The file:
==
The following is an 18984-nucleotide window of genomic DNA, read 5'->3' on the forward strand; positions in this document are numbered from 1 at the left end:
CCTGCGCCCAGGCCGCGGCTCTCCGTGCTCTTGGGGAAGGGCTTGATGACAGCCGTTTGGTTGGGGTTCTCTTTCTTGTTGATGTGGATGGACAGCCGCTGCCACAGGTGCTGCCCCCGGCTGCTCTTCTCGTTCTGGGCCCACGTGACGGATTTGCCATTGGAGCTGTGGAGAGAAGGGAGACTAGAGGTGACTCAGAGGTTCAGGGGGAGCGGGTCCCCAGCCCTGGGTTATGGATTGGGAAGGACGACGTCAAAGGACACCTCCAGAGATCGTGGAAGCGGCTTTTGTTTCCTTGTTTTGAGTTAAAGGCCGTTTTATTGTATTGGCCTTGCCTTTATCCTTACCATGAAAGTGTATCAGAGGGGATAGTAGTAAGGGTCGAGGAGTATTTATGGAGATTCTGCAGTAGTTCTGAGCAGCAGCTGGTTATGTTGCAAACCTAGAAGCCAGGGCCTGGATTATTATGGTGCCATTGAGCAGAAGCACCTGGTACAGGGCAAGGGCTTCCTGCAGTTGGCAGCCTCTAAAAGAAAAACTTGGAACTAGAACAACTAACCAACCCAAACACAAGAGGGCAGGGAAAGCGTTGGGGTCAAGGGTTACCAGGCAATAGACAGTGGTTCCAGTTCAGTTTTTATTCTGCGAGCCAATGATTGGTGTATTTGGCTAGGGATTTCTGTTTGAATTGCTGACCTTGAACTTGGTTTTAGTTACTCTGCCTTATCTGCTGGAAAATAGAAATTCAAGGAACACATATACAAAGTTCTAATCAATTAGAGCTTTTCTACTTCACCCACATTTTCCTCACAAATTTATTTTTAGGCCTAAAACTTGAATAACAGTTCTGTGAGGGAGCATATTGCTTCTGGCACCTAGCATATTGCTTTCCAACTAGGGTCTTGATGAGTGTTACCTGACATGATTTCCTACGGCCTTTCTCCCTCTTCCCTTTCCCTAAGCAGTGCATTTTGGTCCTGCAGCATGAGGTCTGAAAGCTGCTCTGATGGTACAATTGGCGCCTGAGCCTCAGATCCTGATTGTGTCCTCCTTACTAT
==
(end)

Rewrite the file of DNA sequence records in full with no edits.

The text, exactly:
The following is an 18984-nucleotide window of genomic DNA, read 5'->3' on the forward strand; positions in this document are numbered from 1 at the left end:
CCTGCGCCCAGGCCGCGGCTCTCCGTGCTCTTGGGGAAGGGCTTGATGACAGCCGTTTGGTTGGGGTTCTCTTTCTTGTTGATGTGGATGGACAGCCGCTGCCACAGGTGCTGCCCCCGGCTGCTCTTCTCGTTCTGGGCCCACGTGACGGATTTGCCATTGGAGCTGTGGAGAGAAGGGAGACTAGAGGTGACTCAGAGGTTCAGGGGGAGCGGGTCCCCAGCCCTGGGTTATGGATTGGGAAGGACGACGTCAAAGGACACCTCCAGAGATCGTGGAAGCGGCTTTTGTTTCCTTGTTTTGAGTTAAAGGCCGTTTTATTGTATTGGCCTTGCCTTTATCCTTACCATGAAAGTGTATCAGAGGGGATAGTAGTAAGGGTCGAGGAGTATTTATGGAGATTCTGCAGTAGTTCTGAGCAGCAGCTGGTTATGTTGCAAACCTAGAAGCCAGGGCCTGGATTATTATGGTGCCATTGAGCAGAAGCACCTGGTACAGGGCAAGGGCTTCCTGCAGTTGGCAGCCTCTAAAAGAAAAACTTGGAACTAGAACAACTAACCAACCCAAACACAAGAGGGCAGGGAAAGCGTTGGGGTCAAGGGTTACCAGGCAATAGACAGTGGTTCCAGTTCAGTTTTTATTCTGCGAGCCAATGATTGGTGTATTTGGCTAGGGATTTCTGTTTGAATTGCTGACCTTGAACTTGGTTTTAGTTACTCTGCCTTATCTGCTGGAAAATAGAAATTCAAGGAACACATATACAAAGTTCTAATCAATTAGAGCTTTTCTACTTCACCCACATTTTCCTCACAAATTTATTTTTAGGCCTAAAACTTGAATAACAGTTCTGTGAGGGAGCATATTGCTTCTGGCACCTAGCATATTGCTTTCCAACTAGGGTCTTGATGAGTGTTACCTGACATGATTTCCTACGGCCTTTCTCCCTCTTCCCTTTCCCTAAGCAGTGCATTTTGGTCCTGCAGCATGAGGTCTGAAAGCTGCTCTGATGGTACAATTGGCGCCTGAGCCTCAGATCCTGATTGTGTCCTCCTTACTAT